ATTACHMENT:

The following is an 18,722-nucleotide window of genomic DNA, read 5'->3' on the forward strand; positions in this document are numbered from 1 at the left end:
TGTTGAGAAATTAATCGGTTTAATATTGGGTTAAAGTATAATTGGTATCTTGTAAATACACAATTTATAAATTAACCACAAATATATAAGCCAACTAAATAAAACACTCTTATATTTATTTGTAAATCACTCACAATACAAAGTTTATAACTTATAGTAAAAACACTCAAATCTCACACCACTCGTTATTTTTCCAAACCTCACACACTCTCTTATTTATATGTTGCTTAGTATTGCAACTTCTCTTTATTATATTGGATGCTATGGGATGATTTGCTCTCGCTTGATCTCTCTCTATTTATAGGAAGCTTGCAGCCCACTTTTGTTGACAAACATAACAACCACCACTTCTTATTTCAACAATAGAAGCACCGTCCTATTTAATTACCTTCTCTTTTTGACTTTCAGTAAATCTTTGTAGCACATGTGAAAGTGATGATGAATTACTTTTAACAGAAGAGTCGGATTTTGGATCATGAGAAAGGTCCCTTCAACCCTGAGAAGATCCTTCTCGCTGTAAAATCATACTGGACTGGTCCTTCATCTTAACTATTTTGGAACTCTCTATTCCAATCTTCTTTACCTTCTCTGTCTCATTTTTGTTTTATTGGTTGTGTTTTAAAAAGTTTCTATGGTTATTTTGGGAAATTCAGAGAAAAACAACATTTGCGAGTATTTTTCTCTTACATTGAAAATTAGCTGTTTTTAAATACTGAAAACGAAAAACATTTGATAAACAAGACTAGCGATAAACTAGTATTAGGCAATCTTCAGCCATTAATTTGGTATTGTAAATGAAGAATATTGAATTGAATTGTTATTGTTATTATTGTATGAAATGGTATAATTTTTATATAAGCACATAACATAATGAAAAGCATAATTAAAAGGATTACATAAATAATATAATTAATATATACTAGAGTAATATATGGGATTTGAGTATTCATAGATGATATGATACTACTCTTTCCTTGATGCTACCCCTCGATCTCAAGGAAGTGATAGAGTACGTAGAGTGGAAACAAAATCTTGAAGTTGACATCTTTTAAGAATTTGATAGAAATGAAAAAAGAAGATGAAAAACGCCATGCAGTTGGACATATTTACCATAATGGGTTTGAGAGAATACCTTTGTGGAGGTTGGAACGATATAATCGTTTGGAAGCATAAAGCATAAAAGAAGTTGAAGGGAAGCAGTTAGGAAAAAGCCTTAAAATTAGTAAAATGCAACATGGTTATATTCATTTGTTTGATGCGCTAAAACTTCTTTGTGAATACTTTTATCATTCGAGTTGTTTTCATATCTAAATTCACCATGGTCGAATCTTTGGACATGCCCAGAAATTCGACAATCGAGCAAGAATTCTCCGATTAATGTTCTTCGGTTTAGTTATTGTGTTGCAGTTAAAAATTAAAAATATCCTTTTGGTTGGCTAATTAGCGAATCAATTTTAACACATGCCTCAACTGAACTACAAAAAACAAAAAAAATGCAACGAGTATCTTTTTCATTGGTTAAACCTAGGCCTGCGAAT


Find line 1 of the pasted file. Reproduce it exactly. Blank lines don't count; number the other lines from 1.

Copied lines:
The following is an 18,722-nucleotide window of genomic DNA, read 5'->3' on the forward strand; positions in this document are numbered from 1 at the left end: